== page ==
“The EU policy package for stabilizing our climate is the most comprehensive to date,” said Ottmar Edenhofer, director of the Potsdam Institute for Climate Impact Research in Germany. “Extreme weather around the world clearly demonstrates that strong action is now important if we want to limit costs and risks and ensure a safe future for everyone.”
In the center of Europe roadmap It is a carbon price increase. Almost every sector of the economy has to pay for the emissions it produces, affecting things like the cement used in construction and the fuel used in cruise ships. Proposed taxes on imports of goods outside the European Union can cause conflicts at the World Trade Organization in countries with less stringent climate policies.
It has geopolitical implications. For cross-border carbon tax proposals, Maximum impact on products According to data analyzed by the European Reform Center, from Russia and Turkey, mainly from iron, steel and aluminum. Analysis shows that the impact on US exports to Europe will be much smaller.
If the proposal is passed, the last petrol or diesel vehicles sold in the European Union by 2035 will be displayed. Require that by 2030, 38.5 percent of total energy come from renewable energies. Raise the price charged for carbon emissions to make fossil fuel use increasingly expensive. Financially support those who are most affected by potential price increases.
Carbon border taxes not only shake world trade and lead to controversy over protected trade principles, but can also create new diplomatic fault lines prior to the Glasgow negotiations.
This rally is an important moment to show what large polluted nations will do to address greenhouse gas emissions that have led the world on the path to dangerous warming. Today, all eyes are on the goals set by the United States and China, which are producing the largest share of greenhouse gases.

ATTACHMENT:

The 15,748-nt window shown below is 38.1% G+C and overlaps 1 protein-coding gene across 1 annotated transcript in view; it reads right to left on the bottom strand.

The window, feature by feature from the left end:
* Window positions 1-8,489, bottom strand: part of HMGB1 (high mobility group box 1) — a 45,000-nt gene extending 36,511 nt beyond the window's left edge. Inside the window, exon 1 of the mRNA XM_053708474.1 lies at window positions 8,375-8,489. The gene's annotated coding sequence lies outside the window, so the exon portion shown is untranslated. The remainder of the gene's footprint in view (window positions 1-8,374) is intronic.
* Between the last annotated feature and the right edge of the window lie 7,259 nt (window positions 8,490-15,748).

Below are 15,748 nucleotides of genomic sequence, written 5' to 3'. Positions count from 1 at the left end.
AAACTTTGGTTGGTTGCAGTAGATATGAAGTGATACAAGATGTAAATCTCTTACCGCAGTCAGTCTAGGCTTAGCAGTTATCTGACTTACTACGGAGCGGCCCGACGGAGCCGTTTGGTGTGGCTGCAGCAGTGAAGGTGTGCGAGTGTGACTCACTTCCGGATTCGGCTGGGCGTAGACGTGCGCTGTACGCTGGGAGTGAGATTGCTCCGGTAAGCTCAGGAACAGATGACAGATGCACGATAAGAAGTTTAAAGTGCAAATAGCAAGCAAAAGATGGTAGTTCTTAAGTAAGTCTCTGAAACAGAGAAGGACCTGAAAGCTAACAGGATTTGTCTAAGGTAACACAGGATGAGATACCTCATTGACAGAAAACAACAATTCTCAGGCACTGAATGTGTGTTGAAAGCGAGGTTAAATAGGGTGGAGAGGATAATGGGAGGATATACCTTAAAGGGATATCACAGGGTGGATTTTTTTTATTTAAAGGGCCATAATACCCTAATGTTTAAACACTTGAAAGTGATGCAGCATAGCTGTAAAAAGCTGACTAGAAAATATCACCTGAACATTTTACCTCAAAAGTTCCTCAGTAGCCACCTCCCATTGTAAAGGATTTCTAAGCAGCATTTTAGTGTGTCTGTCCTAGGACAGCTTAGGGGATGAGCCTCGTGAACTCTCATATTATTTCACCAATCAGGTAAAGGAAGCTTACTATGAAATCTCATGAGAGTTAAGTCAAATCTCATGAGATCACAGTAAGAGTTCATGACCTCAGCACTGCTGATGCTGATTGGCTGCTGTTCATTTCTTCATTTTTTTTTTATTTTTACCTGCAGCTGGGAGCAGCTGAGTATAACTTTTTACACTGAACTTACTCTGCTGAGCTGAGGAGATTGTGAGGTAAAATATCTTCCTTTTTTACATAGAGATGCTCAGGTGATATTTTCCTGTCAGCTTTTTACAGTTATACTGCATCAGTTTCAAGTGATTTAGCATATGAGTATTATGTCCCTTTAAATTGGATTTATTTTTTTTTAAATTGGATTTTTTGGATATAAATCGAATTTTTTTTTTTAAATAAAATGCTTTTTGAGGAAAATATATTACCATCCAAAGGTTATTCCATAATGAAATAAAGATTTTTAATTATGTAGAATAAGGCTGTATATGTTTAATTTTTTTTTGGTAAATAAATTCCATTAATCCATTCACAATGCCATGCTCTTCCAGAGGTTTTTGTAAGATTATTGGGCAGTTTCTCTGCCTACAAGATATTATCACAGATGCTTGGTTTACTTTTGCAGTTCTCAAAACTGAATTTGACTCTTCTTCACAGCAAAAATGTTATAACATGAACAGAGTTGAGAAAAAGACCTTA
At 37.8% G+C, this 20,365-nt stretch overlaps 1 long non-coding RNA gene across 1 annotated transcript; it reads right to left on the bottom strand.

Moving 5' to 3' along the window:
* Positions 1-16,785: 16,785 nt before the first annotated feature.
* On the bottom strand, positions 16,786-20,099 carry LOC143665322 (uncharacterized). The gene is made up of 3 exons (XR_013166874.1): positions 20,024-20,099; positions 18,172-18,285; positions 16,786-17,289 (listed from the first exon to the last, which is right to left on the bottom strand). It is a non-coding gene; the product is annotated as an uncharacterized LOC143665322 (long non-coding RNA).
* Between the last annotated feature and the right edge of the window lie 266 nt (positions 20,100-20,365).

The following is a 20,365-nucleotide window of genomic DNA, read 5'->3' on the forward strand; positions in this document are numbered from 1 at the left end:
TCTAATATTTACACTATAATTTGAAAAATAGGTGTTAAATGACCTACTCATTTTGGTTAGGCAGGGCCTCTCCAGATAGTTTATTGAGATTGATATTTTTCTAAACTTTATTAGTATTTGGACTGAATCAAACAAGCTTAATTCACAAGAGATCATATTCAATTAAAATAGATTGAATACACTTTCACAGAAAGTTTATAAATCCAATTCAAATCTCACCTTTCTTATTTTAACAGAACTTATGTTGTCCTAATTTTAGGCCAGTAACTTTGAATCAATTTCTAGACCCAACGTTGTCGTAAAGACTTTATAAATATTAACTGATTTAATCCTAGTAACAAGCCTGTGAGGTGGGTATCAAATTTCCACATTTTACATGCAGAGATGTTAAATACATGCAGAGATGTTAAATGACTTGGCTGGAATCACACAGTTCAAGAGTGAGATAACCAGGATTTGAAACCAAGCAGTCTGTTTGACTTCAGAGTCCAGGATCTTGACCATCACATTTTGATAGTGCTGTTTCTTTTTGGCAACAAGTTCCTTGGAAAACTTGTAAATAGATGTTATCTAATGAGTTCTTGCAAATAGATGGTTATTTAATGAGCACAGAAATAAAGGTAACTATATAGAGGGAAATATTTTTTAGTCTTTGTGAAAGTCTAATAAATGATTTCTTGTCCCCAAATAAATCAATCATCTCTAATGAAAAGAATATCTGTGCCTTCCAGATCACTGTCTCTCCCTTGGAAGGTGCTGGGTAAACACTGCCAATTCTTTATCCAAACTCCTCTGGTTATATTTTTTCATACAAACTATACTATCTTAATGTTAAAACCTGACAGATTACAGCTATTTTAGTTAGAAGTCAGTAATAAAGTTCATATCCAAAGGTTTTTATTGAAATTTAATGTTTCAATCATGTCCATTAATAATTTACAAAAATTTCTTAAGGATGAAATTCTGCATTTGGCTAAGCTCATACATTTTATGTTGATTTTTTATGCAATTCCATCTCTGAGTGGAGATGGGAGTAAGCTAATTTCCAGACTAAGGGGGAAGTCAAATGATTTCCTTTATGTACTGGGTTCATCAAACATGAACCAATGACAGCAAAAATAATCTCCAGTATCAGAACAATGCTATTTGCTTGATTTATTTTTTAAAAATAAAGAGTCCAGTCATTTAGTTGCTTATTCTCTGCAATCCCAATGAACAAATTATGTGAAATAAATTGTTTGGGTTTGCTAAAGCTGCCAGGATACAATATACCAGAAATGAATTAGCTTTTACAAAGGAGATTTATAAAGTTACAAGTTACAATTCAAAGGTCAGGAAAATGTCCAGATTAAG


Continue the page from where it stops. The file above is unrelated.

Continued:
The European Union emits only about 8% of the world’s carbon emissions today, but it has one of the highest cumulative emissions in the world since the beginning of the industrial era. But as a huge market, we see itself as an important regulator of the world and want to set an example, invent new technologies that can be sold, and provide new global standards that could lead to a carbon-neutral economy. ..
“Europe was the first continent to declare climate neutral in 2050, and now we are the first continent to put a concrete roadmap on the table,” said Von der Leyen.
Some analysts said the carbon border tax imposes new tariffs on imports, but the proposal was not sufficient to help developing countries shift their economies from fossil fuels. Others have stated that the proposed tax on jet fuel applies only to flights within the European Union and is exempt from 60 percent of fuel sales.
“By not removing duty-free flights outside the EU, the majority can be off-hook,” said Andrew Murphy, aviation director of advocacy group Transport & Environment.